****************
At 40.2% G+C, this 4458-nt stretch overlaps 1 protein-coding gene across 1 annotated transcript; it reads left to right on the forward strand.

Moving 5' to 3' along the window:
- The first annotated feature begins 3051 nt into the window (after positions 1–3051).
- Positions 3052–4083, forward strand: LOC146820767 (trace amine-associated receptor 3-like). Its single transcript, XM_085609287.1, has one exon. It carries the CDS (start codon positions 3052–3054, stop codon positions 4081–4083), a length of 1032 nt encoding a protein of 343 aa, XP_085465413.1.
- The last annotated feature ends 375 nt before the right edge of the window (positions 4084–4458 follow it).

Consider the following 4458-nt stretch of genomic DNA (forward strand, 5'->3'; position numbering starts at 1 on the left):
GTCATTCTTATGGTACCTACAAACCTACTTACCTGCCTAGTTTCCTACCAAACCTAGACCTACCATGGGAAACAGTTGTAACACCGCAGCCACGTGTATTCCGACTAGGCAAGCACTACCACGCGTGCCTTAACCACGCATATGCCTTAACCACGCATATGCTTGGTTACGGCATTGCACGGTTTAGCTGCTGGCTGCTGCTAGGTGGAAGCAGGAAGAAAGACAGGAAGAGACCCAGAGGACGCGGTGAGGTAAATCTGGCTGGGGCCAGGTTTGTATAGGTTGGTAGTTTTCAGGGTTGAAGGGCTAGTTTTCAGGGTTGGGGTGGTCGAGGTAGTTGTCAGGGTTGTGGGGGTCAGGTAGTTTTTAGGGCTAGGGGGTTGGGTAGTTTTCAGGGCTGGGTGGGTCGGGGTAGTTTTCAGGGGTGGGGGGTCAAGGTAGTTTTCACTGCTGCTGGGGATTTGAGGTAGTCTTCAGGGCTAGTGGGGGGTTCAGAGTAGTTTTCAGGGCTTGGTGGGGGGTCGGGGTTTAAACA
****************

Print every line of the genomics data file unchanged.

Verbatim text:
At 40.2% G+C, this 4458-nt stretch overlaps 1 protein-coding gene across 1 annotated transcript; it reads left to right on the forward strand.

Moving 5' to 3' along the window:
- The first annotated feature begins 3051 nt into the window (after positions 1–3051).
- Positions 3052–4083, forward strand: LOC146820767 (trace amine-associated receptor 3-like). Its single transcript, XM_085609287.1, has one exon. It carries the CDS (start codon positions 3052–3054, stop codon positions 4081–4083), a length of 1032 nt encoding a protein of 343 aa, XP_085465413.1.
- The last annotated feature ends 375 nt before the right edge of the window (positions 4084–4458 follow it).

Consider the following 4458-nt stretch of genomic DNA (forward strand, 5'->3'; position numbering starts at 1 on the left):
GTCATTCTTATGGTACCTACAAACCTACTTACCTGCCTAGTTTCCTACCAAACCTAGACCTACCATGGGAAACAGTTGTAACACCGCAGCCACGTGTATTCCGACTAGGCAAGCACTACCACGCGTGCCTTAACCACGCATATGCCTTAACCACGCATATGCTTGGTTACGGCATTGCACGGTTTAGCTGCTGGCTGCTGCTAGGTGGAAGCAGGAAGAAAGACAGGAAGAGACCCAGAGGACGCGGTGAGGTAAATCTGGCTGGGGCCAGGTTTGTATAGGTTGGTAGTTTTCAGGGTTGAAGGGCTAGTTTTCAGGGTTGGGGTGGTCGAGGTAGTTGTCAGGGTTGTGGGGGTCAGGTAGTTTTTAGGGCTAGGGGGTTGGGTAGTTTTCAGGGCTGGGTGGGTCGGGGTAGTTTTCAGGGGTGGGGGGTCAAGGTAGTTTTCACTGCTGCTGGGGATTTGAGGTAGTCTTCAGGGCTAGTGGGGGGTTCAGAGTAGTTTTCAGGGCTTGGTGGGGGGTCGGGGTTTAAACA